Description: This bibliography of approximately 900 citations is a supplement to a study on the content of public information on radioactive waste. The bibliography distinguishes between diferent information sources: national press; general scientific press; nuclear scientific press; nuclear industry/utility; environmental press; and local press. In this bibliography articles which appeared in local newspapers in Michigan and Louisiana were included for the years 1976 and 1977, a time of considerable controversy within these states over the OWI's actions.
Date: October 1, 1979
Creator: Bronfman, L.M.
Partner: UNT Libraries Government Documents Department

Characterization of impact fracture of brittle solid-waste forms

Description: This paper presents a methodology for analyzing particle size distributions obtained in impact testing of brittle waste-form materials. The methodology includes (a) a linear two-parameter lognormal correlation of the weight fraction less than any given size, (b) a mathematical function of the two lognormal parameters to determine the total surface area in terms of a dimensionless shape factor, and (c) a surface-energy constant to predict the anticipated increase of surface area from the known energy absorbed in the impact of the brittle material. Preliminary measurements were made on impacted simulated glass specimens. The analysis is used as an example of the methodology. These results are also compared with reanalyzed impact test data reported by others.
Date: January 1, 1979
Creator: Mecham, W.J.; Jardine, L.J.; Pelto, R.H. & Steindler, M.J.
Partner: UNT Libraries Government Documents Department

Characterization of nuclear waste

Description: Nuclear wastes which are logical candidates for deep geologic disposal include commercial (spent fuel, reprocessing) and defense wastes. It is expected that the 5250 metric tons of spent fuel discharged through the end of 1978 would increase to about 100,000 tons by the end of 2000. The individual characteristics of each waste type (spent fuel, solidified waste, defense wastes) are described in turn. (DLC)
Date: February 14, 1979
Creator: Platt, A. M.
Partner: UNT Libraries Government Documents Department

Impact on waste management from the beneficial utilization of nuclear wastes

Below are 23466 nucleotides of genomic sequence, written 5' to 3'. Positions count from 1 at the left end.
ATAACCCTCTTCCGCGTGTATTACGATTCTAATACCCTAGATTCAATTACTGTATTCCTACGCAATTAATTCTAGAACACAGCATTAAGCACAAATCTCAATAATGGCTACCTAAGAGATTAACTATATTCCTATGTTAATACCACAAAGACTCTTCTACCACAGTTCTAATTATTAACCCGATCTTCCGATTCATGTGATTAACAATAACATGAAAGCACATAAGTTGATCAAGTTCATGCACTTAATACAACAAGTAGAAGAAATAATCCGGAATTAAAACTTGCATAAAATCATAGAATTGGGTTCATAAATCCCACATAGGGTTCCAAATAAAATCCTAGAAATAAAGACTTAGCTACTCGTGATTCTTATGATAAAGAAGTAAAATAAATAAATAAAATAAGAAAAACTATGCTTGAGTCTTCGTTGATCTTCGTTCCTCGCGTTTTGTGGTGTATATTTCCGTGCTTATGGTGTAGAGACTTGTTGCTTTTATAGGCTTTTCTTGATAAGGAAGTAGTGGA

Description: The beneficial utilization of waste, regardless of the form selected, is a type of interim retrievable storage. The waste is not eliminated from the environment; nor are any waste management problems solved. An inventory of all constituents utilized must be maintained, and all materials must eventually be returned to a responsible authority for final disposal. Ultimately, any decision concerning the large-scale utilization of wastes or waste constituents should be based on a detailed risk-cost-benefit analysis that considers the risk of radiation exposure to man. This is in contrast to the economic value of the particular beneficial use, as well as any additional costs to fuel reprocessing and waste management. Such a balanced study has not been made.
Date: January 1, 1978
Creator: Blomeke, J.O.
Partner: UNT Libraries Government Documents Department

Evaluation of alternatives for the future of facilities at the Western New York Nuclear Service Center. [State and NRC-licensed burial areas; low-level liquid waste treatment facilities]

Description: Regulatory considerations are discussed. Alternatives for the continued operation or decommissioning of the state-licensed burial area, the low-level waste treatment facilities, and the NRC licensed burial area are evaluated. Radiological impact analyses were also performed for alternatives on other facilities. (DLC)
Date: August 1, 1978
Partner: UNT Libraries Government Documents Department

Transuranic waste assay instrumentation: new developments and directions at the Los Alamos Scientific Laboratory

Description: The Los Alamos Scientific Laboratory is developing assay instrumentation for the quantitative analysis of transuranic materials found in bulk solid wastes generated by Department of Energy facilities and by the commercial nuclear power industry. This also includes wastes generated in the decontamination and decommissioning of facilities and wastes generated during burial ground exhumation. The assay instrumentation will have a detection capability for the transuranics of less than 10 nCi of activity per gram of waste whenever practicable.
Date: January 1, 1978
Creator: Close, D.A.; Umbarger, C.J.; West, L.; Smith, W.J.; Cates, M.R.; Noel, B.W. et al.
Partner: UNT Libraries Government Documents Department

Techniques for sampling nuclear waste tank contents and in situ measurement of activity